For years, doctors have wondered why someone with an anthrax infection can die days after the bacteria responsible is wiped out from their body. New research claims the toxin made by the bacteria utilizes a \”Trojan horse\”-like method to elude the body\’s natural defenses.
“This remained a mysterious for more than 50 years,\” said study author Gisou van der Goot, a cell biologist at Switzerland’s prestigious cole Polytechnique Fdrale de Lausanne (EPFL). \”The bacteria would disappear following the administration of antibiotics, but the subject still died a few days later.
“The anthrax bacteria kills people in a really short time, which is in large part due to the manufacture of the anthrax lethal toxin,” she explained. “This toxin disarms our immune system, but additionally, as very recently shown, affects our heart.”
Believing the anthrax toxin was behind these somewhat mysterious deaths, the international team centered on the way the toxin entered the body’s cells. They found the appropriate part of the cell’s defenses consists of two components C a protective antigen along with a lethal factor. This protective antigen ferries the lethal factor into cells by helping it to cross the cell membrane, based on the team\’s report within the journal Cell Reports.
Once the toxin is within the cell, the lethal factor is actually engulfed through the cell’s membrane, forming a sheltering \’endosome.\’ After waiting in the endosome for approximately for several days, it can be either released in to the cell, disrupting it, or out of the cell, allowing it to enter another cell. The research team also discovered that the toxin may also be handed down from a cell to the progeny.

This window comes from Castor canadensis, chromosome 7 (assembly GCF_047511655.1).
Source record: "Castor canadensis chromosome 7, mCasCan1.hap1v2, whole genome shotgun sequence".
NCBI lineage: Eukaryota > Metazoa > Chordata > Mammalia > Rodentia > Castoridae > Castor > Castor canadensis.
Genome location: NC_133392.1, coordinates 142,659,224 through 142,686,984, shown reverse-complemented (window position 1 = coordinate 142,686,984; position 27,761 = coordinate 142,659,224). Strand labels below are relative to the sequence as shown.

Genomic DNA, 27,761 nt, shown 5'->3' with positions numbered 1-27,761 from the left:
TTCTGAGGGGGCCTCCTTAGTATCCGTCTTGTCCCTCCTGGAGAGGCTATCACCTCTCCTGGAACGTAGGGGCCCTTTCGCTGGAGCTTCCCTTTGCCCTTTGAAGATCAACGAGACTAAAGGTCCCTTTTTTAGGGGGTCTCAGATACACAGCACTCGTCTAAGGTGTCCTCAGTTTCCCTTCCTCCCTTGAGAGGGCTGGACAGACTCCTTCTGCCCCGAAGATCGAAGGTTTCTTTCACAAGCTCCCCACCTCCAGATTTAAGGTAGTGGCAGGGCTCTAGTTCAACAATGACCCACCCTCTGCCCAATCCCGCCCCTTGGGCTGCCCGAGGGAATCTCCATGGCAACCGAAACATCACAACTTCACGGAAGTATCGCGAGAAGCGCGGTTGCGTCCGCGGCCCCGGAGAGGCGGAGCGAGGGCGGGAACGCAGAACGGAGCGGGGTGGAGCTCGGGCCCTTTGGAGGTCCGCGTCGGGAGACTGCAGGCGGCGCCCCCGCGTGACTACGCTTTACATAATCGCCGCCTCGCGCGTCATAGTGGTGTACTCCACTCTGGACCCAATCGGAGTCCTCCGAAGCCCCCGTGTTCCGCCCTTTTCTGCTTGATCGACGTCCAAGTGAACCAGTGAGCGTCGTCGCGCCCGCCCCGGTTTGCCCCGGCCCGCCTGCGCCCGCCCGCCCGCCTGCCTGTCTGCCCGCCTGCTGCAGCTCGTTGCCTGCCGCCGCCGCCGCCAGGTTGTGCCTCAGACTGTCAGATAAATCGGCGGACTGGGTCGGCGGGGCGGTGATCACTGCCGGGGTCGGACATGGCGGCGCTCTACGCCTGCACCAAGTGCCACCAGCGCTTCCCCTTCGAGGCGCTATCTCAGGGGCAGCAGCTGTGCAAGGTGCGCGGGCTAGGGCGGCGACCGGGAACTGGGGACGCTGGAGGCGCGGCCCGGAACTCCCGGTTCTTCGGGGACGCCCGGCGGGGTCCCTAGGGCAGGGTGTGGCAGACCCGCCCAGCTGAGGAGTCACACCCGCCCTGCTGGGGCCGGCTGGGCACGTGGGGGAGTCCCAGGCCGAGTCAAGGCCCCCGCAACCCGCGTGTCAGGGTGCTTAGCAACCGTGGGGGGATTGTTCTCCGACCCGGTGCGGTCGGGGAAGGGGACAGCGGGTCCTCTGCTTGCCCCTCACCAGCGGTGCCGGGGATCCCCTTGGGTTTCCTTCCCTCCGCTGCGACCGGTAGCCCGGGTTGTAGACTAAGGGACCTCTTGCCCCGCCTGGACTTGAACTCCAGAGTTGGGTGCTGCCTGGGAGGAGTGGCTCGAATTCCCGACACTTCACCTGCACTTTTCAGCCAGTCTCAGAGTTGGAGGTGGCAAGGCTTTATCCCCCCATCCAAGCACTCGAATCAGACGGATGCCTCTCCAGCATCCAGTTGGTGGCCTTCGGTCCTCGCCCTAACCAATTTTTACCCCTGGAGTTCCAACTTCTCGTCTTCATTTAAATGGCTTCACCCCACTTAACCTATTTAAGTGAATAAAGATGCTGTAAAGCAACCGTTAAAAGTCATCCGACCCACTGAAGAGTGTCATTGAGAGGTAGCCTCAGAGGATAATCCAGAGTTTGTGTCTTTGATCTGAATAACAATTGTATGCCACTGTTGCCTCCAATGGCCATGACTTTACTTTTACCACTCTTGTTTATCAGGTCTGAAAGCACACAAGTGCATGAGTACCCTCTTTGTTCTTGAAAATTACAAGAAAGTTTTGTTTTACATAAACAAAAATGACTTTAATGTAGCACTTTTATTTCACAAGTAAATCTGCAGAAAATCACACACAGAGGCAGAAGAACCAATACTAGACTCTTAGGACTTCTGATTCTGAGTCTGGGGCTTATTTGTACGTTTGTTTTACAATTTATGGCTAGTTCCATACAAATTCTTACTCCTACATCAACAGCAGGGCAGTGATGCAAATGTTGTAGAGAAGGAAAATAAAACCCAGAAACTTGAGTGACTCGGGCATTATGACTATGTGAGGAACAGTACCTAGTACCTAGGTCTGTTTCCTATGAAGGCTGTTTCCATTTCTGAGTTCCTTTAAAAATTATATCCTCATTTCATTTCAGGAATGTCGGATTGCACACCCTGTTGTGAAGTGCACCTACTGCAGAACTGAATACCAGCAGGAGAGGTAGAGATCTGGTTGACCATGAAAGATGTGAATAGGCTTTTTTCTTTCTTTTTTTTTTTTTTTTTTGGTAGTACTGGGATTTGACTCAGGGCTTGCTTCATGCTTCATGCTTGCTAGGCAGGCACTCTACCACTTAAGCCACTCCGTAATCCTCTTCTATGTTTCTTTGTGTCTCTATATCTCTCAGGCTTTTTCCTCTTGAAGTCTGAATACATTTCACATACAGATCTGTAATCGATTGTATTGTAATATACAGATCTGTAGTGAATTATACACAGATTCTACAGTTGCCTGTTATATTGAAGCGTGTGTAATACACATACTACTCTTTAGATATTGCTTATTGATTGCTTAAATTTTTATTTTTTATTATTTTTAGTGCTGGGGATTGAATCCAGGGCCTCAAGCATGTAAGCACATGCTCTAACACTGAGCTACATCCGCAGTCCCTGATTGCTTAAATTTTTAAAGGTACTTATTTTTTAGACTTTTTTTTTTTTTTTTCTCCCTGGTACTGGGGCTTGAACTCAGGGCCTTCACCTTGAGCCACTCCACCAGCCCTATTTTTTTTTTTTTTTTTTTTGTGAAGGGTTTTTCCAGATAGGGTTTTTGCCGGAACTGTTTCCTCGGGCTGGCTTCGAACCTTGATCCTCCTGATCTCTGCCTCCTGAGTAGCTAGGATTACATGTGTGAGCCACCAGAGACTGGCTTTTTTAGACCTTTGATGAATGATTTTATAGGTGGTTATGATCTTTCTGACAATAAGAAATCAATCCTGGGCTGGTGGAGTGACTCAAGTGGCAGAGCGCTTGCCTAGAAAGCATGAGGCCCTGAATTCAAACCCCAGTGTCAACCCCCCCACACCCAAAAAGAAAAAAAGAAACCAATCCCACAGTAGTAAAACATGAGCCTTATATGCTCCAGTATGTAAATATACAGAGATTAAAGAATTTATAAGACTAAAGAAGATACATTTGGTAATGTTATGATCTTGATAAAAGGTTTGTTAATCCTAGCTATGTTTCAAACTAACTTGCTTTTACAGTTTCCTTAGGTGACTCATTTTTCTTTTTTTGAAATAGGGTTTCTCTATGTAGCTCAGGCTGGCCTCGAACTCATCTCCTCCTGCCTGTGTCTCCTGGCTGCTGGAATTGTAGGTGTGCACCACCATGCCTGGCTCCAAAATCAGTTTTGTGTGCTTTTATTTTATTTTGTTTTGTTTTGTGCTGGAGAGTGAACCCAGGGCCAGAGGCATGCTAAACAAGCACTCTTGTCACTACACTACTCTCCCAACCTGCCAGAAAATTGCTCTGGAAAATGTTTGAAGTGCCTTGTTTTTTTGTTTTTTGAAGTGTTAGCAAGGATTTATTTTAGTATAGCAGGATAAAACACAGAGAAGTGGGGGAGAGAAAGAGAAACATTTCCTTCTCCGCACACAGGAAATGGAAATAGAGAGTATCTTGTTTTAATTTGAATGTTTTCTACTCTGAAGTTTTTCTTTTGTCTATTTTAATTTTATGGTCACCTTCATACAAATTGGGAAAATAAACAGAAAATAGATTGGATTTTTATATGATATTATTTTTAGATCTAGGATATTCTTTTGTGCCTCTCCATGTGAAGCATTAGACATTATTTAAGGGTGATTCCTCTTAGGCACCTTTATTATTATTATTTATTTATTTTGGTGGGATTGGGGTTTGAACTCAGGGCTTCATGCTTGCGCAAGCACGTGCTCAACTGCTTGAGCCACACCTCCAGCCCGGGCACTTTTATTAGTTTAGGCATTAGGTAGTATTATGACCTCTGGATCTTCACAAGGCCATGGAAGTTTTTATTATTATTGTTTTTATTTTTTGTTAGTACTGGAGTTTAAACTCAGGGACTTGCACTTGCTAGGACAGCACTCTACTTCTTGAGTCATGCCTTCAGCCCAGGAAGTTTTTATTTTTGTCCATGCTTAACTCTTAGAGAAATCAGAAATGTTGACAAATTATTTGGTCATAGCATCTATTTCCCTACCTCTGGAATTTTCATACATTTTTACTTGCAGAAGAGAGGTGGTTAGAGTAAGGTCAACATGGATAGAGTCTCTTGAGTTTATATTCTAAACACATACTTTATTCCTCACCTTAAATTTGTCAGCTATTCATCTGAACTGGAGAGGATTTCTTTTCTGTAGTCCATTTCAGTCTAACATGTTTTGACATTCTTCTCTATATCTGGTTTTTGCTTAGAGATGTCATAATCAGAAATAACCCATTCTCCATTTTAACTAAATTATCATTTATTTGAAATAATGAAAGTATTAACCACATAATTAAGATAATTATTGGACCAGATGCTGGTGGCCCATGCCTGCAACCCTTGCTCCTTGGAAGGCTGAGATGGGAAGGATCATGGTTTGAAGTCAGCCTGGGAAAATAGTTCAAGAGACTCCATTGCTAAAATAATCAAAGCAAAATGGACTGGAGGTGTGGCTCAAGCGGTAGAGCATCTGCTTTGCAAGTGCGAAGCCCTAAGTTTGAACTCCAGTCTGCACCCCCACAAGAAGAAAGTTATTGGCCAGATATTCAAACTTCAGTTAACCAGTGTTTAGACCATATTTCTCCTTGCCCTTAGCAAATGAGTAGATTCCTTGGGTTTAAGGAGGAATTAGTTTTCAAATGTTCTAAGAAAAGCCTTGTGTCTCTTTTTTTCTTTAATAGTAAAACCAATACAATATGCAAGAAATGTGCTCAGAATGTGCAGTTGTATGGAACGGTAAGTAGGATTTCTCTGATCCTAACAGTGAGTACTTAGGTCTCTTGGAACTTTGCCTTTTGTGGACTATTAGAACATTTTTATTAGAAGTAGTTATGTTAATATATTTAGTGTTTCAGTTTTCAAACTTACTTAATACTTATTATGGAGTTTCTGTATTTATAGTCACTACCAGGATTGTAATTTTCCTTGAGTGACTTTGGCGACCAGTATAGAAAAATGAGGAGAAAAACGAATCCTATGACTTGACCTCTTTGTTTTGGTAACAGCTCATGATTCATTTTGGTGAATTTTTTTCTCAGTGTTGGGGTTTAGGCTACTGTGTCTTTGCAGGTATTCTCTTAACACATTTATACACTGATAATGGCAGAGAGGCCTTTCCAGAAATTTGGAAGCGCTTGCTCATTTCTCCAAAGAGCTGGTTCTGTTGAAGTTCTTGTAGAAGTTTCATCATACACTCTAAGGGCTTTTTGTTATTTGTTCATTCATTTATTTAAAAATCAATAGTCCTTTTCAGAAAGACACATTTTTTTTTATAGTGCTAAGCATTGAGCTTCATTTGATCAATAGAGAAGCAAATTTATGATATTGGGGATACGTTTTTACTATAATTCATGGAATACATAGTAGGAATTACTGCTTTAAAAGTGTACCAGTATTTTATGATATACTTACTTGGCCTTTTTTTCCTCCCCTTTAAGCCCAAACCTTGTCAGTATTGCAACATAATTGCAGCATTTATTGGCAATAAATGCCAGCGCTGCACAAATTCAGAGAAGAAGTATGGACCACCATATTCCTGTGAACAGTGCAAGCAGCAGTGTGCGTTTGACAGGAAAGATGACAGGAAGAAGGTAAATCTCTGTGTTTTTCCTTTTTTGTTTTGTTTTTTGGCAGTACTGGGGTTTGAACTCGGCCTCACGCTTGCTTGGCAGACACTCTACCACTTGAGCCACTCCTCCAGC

“The defense mechanisms doesn\’t have reason to react, because it only detects exosomes whose membrane is composed by the very same molecules creating the cell’s endosomes.” van der Goot explained.
The study team said their findings help to explain not just why an anthrax infection is so deadly, but also how cell membranes interact with various substances.
“By studying these interactions, we are able to learn more than how you can fight anthrax infection,” van der Goot said. “We also become familiar with a lot about how exactly cells work.
\”There continues to be much to learn about exosomes,\” she added. \”The results of this research will let us to better understand them.\”
The team said their study could lead to the development of drugs that target the lethal factor while contained within the cell’s membrane.
Named after the Greek word for ‘coal,\’ anthrax can build black skin lesions of individuals it infects. The Ames strain of the bacterium became well-publicized in 2001 after it was linked to several infections in the usa.
The more dangerous Vollum strain of the bacterium was weaponized during the World war 2, but not used at all. Isolated in 1935 from a British bovine, the Vollum strain was tested by British military scientists on the Scottish island of Gruinard.
For the weapons test, 80 sheep were taken to the area where bombs containing the deadly strain were detonated. The sheep died within days of exposure. Military films depicting the tests were declassified in 1997.